Farmall H Electrical Question

Farmall H, HV & Super H, 300 & 350, 1939-1958

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Stanton
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Farmall H Electrical Question

Postby Stanton » Sat Nov 09, 2013 2:28 pm

The PO must of had some issues with the generator keeping the 6v battery charged. So, he left the belt on the generator pulley, but disconnected all the wires to/from it. Put in a 12v battery and did some rewiring. The tractor starts, but it still has the positive ground off the battery.

Here's the question: I started the tractor with the battery in place, but once I disconnected either cable from the battery, the engine died. How's that? Would this mean that the magneto is also disabled and the tractor is getting its "juice" directly from the battery during operation? Can't you take the cables off a Cub 6V system and the engine continues to run?

I'm planning to address the electrical next, restoring it back to original 6v system. But this situation was new to me.
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Eugene
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Re: Farmall H Electrical Question

Postby Eugene » Sat Nov 09, 2013 2:53 pm

That would normally indicate that the magneto has been been semi converted to a battery ignition system. The magneto coil disconnected or removed and an external coil added. Both the magneto and battery powered ignition systems have to have a functioning coil.

Check under the hood and around the engine for a standard coil. Actually just follow the ignition wire from the center of the magneto's distributor cap to it's termination. If it winds up back in the magneto - then I don't have a clue.

Multimeter - check for battery voltage at terminal on side of magneto.
I have an excuse. CRS.

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Stanton
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Tractors Owned: 1945 Farmall H, serial #213,651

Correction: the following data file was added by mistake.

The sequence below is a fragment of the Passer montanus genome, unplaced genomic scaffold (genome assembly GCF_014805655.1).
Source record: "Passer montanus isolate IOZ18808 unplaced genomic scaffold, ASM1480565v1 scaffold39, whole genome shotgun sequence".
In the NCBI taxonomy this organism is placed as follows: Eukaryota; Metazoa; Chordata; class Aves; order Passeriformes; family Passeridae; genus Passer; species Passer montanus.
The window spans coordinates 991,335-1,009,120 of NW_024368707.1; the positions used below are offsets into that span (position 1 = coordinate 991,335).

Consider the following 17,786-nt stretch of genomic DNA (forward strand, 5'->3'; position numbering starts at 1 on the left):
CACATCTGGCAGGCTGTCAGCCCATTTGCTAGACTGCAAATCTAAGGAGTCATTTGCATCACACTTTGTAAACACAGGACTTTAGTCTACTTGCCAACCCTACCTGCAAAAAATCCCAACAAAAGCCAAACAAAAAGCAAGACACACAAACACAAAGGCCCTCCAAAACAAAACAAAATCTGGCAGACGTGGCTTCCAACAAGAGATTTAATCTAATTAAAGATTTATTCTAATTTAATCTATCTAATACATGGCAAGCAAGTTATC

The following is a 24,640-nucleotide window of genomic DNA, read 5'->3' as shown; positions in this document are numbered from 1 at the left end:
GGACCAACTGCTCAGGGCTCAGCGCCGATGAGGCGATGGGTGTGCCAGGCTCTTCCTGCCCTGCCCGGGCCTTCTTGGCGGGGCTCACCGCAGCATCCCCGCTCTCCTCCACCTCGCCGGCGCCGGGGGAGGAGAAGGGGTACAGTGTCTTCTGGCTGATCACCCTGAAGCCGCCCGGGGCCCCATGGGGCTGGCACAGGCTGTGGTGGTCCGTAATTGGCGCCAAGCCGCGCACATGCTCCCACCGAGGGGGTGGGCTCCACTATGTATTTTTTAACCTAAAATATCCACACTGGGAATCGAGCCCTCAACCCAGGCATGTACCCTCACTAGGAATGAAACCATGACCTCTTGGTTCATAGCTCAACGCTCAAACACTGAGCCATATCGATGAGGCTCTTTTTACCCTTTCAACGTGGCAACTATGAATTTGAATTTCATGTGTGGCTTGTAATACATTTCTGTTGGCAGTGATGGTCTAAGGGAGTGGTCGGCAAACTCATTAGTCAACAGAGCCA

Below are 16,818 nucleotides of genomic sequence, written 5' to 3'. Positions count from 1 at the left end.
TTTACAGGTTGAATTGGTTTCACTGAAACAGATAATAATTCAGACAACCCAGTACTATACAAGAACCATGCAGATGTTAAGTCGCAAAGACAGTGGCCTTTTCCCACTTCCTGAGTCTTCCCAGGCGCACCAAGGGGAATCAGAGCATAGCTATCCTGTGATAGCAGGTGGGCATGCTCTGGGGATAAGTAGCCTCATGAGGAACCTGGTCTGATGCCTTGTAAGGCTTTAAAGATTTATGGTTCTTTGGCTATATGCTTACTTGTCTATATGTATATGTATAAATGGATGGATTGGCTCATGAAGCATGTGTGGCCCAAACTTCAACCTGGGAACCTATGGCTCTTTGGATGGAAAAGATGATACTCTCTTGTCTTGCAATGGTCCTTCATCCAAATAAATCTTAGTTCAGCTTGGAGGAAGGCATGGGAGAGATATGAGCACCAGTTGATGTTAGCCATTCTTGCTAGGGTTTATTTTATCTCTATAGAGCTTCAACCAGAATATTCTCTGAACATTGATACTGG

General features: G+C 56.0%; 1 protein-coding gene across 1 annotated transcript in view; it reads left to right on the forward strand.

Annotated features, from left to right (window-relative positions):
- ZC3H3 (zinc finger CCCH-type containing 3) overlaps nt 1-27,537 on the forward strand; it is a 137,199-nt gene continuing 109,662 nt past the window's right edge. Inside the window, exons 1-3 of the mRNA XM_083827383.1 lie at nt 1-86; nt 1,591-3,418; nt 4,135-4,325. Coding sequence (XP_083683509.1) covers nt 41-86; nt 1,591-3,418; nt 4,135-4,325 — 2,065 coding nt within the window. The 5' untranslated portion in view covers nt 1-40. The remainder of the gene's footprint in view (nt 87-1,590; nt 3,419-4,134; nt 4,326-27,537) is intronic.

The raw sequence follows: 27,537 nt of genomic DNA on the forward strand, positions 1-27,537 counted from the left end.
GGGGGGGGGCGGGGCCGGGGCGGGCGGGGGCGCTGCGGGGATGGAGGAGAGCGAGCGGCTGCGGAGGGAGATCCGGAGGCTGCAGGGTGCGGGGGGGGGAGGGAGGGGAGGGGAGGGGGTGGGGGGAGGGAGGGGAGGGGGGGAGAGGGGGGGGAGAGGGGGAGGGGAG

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Re: Farmall H Electrical Question

Postby Stanton » Tue Nov 12, 2013 10:44 am

I have to correct myself: My H is a battery ignition system, not a magneto (see below).

Image

From what I've been researching on the web, the battery ignition systems were not introduced until the early 1950's, hence, my 1945 would probably have had a magneto.

Would this explain the generator being disconnected from the electrical system? Or why the tractor engine dies if either battery cable is disconnected?

Bottom line question: In a battery ignition system, does the battery have to be connected to the electrical system in order for the engine to run AFTER it has been started?
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Re: Farmall H Electrical Question

Postby Denny Clayton » Tue Nov 12, 2013 12:37 pm

Stanton wrote:
Bottom line question: In a battery ignition system, does the battery have to be connected to the electrical system in order for the engine to run AFTER it has been started?

Yes, it does, Stanton. The battery system gets it power from the battery, unlike the mag system.
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Re: Farmall H Electrical Question

Postby Eugene » Tue Nov 12, 2013 12:53 pm

Stanton wrote:Would this explain the generator being disconnected from the electrical system?
There is a fault or faults in the generator, cutout/regulator, or the wiring. That is why the generator/regulator was disconnected and the belt removed.

I realize you want to return the tractor to original condition. Investigate the cost of repairing the original 6 volt system and the cost for converting to 12 volt single wire alternator electrical system.
I have an excuse. CRS.

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Stanton
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Re: Farmall H Electrical Question

Postby Stanton » Tue Nov 12, 2013 1:03 pm

Thanks for the responses.

I have a good alternator that I could go the 12v route, but am leaning toward the 6v original. I'll let ya'll know in the days ahead.

Thanks again.
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Re: Farmall H Electrical Question

Postby Matt Kirsch » Wed Nov 13, 2013 11:20 am

IH sold a kit to convert the earlier magneto ignition tractors to battery ignition. Many magneto tractors were converted to battery ignition.

A well-maintained magneto works just fine, as does a well-maintained generator system.

The problem is/was MAINTENANCE. People didn't maintain them, and had no idea what to do when they stopped working. It wasn't that they were terribly complicated or hard to fix. People just didn't understand how they worked.

Battery ignitions and alternators for some reason don't require near as much maintenance.

If we had had the Internet in the 1940's, we'd probably still be running magnetos and generators.


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